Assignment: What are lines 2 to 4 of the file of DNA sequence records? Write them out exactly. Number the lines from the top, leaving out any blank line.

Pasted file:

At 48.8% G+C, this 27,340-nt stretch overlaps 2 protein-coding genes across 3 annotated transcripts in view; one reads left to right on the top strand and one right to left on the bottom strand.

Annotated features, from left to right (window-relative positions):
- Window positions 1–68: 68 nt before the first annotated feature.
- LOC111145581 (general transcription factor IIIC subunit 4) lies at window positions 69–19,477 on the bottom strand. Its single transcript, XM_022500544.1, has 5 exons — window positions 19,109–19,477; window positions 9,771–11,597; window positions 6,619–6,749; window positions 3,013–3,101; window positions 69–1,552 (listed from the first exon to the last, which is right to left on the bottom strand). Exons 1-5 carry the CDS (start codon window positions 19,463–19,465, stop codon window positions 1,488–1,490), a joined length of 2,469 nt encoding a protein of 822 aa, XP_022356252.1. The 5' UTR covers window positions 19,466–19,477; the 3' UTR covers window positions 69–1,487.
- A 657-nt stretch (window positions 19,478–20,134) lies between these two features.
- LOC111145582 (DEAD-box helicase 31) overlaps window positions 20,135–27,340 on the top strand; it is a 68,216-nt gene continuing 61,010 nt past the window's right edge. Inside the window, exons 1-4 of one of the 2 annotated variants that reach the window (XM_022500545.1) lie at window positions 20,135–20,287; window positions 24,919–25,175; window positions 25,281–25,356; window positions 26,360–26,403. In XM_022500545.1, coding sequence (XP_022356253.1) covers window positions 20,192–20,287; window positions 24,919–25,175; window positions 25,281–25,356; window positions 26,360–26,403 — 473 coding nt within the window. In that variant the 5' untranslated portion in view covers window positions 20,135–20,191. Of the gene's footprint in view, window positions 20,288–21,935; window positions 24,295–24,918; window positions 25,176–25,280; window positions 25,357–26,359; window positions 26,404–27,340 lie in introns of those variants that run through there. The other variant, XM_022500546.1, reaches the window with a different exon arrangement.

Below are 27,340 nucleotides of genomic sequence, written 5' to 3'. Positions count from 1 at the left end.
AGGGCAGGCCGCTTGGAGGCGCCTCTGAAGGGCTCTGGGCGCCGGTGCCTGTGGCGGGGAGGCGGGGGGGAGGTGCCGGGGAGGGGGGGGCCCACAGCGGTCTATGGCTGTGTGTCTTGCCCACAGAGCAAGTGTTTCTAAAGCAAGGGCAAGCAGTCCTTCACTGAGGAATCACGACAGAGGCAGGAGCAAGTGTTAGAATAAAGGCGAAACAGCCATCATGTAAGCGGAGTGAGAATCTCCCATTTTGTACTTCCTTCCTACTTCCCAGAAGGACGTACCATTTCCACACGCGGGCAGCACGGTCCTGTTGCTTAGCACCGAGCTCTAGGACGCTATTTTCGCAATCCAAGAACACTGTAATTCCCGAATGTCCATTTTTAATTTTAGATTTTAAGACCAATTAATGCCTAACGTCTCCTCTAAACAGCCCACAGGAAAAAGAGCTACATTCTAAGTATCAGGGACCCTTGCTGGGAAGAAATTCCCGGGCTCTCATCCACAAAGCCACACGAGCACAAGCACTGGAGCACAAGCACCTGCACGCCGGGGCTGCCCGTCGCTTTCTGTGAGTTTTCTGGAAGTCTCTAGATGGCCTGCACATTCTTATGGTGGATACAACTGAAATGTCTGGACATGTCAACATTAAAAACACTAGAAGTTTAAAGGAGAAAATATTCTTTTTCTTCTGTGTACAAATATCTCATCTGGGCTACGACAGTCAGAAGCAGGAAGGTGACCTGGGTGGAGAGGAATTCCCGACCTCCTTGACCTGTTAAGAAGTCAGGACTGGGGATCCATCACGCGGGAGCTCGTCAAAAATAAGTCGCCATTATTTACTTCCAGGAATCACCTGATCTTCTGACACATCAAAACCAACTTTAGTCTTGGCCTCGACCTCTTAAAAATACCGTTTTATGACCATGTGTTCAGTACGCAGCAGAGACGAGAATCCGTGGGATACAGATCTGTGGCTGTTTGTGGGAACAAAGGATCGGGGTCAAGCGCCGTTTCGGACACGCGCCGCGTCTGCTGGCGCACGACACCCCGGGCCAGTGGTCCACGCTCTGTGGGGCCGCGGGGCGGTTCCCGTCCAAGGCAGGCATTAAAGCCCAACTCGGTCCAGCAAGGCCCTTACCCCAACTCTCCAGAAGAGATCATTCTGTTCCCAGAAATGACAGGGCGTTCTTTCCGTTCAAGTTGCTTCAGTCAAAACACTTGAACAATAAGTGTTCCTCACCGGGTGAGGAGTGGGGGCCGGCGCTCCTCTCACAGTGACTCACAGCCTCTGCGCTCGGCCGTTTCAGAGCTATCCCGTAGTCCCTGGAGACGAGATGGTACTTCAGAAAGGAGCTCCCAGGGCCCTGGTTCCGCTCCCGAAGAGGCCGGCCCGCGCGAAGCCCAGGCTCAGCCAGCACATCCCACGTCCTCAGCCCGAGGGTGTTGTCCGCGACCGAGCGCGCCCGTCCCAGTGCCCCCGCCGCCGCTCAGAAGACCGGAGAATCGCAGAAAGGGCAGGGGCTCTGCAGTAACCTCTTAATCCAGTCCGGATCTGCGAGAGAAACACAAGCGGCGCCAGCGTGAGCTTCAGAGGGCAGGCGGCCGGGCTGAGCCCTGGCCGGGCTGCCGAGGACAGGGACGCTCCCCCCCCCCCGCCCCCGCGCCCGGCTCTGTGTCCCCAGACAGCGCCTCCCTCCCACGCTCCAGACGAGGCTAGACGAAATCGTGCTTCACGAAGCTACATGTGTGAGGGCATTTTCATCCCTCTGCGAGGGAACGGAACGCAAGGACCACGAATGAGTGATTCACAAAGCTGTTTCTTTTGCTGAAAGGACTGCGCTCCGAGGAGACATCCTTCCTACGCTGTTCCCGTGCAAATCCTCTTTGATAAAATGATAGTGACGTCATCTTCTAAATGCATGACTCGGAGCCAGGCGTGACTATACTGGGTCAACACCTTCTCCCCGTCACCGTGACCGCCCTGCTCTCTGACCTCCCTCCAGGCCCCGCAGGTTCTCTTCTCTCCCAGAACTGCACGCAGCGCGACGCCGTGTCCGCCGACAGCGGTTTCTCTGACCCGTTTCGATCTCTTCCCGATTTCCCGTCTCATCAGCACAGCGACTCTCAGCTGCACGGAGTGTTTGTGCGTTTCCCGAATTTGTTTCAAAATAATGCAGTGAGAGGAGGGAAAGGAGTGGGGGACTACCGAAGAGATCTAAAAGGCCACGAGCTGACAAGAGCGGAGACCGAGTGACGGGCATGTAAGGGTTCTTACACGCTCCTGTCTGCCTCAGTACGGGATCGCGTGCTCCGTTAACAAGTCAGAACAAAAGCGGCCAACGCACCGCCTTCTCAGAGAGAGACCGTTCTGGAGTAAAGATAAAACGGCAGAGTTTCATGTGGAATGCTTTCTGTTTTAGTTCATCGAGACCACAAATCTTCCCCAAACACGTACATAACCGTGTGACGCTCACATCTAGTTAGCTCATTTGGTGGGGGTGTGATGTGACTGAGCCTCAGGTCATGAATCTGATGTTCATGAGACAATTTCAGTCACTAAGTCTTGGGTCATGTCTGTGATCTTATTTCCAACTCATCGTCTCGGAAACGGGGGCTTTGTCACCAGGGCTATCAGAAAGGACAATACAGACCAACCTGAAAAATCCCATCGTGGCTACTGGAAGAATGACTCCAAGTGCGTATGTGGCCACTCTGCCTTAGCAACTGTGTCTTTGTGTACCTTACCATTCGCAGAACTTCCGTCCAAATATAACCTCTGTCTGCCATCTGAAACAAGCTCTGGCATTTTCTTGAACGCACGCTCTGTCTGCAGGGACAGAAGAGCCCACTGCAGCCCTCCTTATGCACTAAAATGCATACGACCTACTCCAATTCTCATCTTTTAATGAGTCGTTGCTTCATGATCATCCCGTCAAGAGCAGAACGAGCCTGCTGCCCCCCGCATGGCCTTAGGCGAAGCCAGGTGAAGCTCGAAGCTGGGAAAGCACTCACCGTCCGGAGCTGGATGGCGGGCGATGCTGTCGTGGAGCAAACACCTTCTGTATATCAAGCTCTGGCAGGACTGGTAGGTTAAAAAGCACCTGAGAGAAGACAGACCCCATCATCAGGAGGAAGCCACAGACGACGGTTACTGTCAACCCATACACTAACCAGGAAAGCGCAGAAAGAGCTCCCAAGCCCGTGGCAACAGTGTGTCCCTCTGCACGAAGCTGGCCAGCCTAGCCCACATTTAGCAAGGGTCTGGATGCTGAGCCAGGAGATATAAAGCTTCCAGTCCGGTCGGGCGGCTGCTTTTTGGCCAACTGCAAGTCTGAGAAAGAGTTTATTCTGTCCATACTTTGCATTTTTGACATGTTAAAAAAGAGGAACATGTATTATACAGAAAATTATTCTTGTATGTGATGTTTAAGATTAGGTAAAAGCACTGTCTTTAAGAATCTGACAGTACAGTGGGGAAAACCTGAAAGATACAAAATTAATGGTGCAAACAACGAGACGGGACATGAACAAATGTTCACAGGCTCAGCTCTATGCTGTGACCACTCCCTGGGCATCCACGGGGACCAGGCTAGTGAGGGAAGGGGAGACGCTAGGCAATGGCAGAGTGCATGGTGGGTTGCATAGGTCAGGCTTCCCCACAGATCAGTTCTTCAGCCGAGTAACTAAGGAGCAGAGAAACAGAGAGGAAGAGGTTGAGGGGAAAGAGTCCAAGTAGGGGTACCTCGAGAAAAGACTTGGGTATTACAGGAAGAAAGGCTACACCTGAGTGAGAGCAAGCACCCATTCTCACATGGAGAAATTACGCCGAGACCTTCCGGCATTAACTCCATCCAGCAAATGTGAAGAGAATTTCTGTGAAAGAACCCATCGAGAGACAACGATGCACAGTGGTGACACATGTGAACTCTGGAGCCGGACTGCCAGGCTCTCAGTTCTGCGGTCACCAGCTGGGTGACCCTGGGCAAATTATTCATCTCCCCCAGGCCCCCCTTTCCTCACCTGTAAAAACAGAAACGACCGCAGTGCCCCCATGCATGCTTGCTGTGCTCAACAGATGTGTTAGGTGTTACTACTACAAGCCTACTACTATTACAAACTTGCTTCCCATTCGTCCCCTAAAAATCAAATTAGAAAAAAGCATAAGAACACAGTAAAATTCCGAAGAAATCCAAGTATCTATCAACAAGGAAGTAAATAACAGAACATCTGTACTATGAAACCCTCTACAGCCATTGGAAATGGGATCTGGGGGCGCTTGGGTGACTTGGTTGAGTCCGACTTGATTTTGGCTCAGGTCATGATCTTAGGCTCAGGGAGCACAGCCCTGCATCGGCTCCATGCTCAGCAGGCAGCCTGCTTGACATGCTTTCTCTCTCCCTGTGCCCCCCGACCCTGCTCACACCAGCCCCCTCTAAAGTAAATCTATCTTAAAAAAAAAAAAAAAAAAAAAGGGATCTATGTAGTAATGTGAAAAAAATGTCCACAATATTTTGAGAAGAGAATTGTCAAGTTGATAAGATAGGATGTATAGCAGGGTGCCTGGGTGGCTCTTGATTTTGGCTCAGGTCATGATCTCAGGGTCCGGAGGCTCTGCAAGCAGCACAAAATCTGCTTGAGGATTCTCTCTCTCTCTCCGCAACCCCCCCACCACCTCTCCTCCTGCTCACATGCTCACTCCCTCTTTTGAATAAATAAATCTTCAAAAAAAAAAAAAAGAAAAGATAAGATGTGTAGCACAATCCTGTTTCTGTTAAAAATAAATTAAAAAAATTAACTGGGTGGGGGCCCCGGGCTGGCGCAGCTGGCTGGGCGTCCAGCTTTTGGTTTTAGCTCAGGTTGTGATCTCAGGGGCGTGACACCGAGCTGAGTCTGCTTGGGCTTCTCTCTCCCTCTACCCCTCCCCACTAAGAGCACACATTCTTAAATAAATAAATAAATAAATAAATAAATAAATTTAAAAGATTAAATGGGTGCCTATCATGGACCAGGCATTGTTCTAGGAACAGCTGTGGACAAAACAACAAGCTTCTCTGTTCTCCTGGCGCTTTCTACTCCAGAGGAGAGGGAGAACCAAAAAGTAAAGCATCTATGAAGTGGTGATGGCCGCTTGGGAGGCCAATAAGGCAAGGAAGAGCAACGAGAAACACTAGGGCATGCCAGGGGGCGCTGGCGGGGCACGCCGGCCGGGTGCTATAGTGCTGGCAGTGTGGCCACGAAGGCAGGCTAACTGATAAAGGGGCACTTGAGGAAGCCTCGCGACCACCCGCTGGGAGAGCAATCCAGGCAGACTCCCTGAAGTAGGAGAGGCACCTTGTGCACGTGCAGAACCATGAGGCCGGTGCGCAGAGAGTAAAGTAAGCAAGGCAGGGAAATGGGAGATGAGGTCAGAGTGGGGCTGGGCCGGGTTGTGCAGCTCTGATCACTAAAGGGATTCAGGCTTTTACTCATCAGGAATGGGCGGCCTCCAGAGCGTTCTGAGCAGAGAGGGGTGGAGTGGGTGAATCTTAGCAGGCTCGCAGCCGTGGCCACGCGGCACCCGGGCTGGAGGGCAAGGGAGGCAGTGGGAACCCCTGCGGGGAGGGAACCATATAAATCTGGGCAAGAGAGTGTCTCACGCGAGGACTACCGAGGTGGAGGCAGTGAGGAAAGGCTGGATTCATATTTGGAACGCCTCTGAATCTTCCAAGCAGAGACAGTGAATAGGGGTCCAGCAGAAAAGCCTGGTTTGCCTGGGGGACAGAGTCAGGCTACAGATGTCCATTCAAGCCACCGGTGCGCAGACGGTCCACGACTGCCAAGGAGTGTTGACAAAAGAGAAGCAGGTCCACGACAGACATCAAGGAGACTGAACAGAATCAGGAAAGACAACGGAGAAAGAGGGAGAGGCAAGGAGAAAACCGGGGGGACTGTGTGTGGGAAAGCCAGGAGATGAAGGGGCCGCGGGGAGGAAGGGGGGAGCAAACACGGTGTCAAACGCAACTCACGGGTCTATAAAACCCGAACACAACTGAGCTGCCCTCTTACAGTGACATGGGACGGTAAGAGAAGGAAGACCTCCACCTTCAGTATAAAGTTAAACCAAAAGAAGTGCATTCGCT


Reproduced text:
Annotated features, from left to right (window-relative positions):
- Window positions 1–68: 68 nt before the first annotated feature.
- LOC111145581 (general transcription factor IIIC subunit 4) lies at window positions 69–19,477 on the bottom strand. Its single transcript, XM_022500544.1, has 5 exons — window positions 19,109–19,477; window positions 9,771–11,597; window positions 6,619–6,749; window positions 3,013–3,101; window positions 69–1,552 (listed from the first exon to the last, which is right to left on the bottom strand). Exons 1-5 carry the CDS (start codon window positions 19,463–19,465, stop codon window positions 1,488–1,490), a joined length of 2,469 nt encoding a protein of 822 aa, XP_022356252.1. The 5' UTR covers window positions 19,466–19,477; the 3' UTR covers window positions 69–1,487.